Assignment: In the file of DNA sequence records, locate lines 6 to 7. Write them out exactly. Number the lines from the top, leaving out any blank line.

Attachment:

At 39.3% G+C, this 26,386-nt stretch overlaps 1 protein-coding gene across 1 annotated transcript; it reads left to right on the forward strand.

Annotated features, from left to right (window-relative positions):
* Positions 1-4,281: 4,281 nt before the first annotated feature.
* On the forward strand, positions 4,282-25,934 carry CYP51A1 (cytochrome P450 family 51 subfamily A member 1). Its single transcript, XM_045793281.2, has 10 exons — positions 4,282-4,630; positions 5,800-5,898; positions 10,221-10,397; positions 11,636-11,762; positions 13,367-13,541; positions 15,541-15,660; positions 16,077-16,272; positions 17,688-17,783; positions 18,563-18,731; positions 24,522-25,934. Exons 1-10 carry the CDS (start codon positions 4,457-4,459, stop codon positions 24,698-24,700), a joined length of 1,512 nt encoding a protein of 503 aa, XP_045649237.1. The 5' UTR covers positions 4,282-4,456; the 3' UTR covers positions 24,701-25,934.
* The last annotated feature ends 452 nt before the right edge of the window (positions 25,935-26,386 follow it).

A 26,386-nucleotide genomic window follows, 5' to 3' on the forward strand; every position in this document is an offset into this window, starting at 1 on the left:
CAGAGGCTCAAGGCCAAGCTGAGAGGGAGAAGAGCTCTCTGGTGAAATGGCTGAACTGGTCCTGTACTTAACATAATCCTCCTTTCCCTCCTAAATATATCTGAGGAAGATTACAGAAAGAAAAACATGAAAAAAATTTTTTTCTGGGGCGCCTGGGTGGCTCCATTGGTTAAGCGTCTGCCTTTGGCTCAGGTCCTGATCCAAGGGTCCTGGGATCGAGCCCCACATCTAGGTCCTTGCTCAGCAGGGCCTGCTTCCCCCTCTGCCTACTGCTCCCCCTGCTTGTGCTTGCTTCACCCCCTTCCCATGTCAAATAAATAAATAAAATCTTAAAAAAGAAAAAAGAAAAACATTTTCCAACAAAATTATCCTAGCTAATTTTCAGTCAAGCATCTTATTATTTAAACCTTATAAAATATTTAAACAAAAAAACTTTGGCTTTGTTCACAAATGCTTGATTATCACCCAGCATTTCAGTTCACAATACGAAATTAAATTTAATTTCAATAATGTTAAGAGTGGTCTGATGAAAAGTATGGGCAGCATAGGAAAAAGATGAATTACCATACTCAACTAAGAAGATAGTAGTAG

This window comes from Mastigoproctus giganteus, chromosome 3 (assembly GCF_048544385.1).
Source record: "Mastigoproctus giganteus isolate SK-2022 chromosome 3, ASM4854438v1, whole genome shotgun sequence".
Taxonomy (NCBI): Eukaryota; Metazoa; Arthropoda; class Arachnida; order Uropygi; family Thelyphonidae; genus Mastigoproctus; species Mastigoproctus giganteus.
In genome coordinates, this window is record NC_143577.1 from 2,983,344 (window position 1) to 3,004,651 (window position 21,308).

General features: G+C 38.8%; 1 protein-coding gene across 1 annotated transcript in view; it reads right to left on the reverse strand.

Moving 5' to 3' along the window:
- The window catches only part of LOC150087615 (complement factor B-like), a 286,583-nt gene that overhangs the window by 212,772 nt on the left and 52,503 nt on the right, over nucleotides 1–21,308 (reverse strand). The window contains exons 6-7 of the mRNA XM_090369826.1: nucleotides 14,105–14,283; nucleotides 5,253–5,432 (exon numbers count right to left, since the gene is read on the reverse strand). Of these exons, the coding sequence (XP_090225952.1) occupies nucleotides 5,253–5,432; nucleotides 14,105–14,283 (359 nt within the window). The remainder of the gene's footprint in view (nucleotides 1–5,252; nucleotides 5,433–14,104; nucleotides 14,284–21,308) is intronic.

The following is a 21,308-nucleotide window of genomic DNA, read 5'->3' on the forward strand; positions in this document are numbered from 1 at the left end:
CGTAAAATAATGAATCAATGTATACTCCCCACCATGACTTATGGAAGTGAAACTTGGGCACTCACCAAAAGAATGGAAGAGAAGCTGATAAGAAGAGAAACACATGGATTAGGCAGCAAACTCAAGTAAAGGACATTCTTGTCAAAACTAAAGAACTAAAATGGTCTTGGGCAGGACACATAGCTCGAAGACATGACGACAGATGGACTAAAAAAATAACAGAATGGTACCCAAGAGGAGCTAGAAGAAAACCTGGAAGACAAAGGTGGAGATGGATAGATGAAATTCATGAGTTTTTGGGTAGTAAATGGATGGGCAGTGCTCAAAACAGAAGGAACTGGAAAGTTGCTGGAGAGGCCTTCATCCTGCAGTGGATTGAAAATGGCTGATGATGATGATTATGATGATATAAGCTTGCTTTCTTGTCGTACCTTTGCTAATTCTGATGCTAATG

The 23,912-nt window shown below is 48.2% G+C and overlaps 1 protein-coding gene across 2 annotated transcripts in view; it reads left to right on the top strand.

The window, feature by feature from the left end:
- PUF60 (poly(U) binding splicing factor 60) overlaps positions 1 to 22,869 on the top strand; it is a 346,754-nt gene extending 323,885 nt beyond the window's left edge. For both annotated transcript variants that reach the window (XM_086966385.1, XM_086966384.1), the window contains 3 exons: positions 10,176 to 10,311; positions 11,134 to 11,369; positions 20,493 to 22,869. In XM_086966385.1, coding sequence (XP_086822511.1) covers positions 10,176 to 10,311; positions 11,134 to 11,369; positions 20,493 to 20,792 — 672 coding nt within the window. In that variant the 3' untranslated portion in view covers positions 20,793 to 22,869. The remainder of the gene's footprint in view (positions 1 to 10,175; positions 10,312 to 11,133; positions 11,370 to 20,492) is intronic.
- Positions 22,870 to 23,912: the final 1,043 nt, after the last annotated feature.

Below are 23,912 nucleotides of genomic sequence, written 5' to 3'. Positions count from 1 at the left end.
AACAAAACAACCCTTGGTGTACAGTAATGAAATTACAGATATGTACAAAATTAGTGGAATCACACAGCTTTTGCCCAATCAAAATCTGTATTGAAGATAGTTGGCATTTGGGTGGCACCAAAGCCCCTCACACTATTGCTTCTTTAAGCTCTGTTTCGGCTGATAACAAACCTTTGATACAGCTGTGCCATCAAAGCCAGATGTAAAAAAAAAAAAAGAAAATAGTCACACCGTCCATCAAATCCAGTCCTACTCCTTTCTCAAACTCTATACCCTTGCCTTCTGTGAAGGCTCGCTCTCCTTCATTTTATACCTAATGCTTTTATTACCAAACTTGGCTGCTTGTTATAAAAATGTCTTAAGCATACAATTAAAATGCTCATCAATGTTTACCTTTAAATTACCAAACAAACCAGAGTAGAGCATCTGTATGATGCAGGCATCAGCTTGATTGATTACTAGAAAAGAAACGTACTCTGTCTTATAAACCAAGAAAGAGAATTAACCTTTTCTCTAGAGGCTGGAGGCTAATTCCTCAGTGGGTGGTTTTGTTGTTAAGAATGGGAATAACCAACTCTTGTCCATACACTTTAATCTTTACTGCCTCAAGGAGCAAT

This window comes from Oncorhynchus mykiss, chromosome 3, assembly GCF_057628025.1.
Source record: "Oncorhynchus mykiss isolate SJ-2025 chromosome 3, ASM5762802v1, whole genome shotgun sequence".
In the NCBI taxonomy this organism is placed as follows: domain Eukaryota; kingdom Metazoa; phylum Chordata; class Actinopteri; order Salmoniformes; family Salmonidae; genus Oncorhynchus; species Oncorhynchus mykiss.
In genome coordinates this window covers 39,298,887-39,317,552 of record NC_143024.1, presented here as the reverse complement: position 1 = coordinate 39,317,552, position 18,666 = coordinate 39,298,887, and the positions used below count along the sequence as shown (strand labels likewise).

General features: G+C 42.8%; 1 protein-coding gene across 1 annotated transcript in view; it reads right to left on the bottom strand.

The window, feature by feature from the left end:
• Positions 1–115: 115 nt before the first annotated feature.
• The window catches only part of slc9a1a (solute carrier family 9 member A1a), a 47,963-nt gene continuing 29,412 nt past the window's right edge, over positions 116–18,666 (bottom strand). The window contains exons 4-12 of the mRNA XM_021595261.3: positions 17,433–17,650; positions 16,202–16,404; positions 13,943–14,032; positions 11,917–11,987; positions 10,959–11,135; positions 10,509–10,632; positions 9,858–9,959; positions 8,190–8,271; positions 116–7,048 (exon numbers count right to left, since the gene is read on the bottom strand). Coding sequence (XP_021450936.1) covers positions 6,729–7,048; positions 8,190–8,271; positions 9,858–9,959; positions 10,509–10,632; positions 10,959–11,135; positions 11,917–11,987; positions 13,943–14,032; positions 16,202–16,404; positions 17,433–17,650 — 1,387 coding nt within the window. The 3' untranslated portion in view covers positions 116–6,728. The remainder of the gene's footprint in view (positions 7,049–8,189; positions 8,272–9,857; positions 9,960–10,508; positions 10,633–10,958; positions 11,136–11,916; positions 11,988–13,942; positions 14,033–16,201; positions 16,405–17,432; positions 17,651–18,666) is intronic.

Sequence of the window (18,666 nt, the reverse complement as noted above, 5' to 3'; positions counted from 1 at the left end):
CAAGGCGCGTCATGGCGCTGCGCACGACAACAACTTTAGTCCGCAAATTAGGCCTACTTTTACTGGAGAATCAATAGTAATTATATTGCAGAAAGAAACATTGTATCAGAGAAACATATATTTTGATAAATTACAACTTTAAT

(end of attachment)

A 26,386-nucleotide genomic window follows, 5' to 3' on the forward strand; every position in this document is an offset into this window, starting at 1 on the left:
CAGAGGCTCAAGGCCAAGCTGAGAGGGAGAAGAGCTCTCTGGTGAAATGGCTGAACTGGTCCTGTACTTAACATAATCCTCCTTTCCCTCCTAAATATATCTGAGGAAGATTACAGAAAGAAAAACATGAAAAAAATTTTTTTCTGGGGCGCCTGGGTGGCTCCATTGGTTAAGCGTCTGCCTTTGGCTCAGGTCCTGATCCAAGGGTCCTGGGATCGAGCCCCACATCTAGGTCCTTGCTCAGCAGGGCCTGCTTCCCCCTCTGCCTACTGCTCCCCCTGCTTGTGCTTGCTTCACCCCCTTCCCATGTCAAATAAATAAATAAAATCTTAAAAAAGAAAAAAGAAAAACATTTTCCAACAAAATTATCCTAGCTAATTTTCAGTCAAGCATCTTATTATTTAAACCTTATAAAATATTTAAACAAAAAAACTTTGGCTTTGTTCACAAATGCTTGATTATCACCCAGCATTTCAGTTCACAATACGAAATTAAATTTAATTTCAATAATGTTAAGAGTGGTCTGATGAAAAGTATGGGCAGCATAGGAAAAAGATGAATTACCATACTCAACTAAGAAGATAGTAGTAG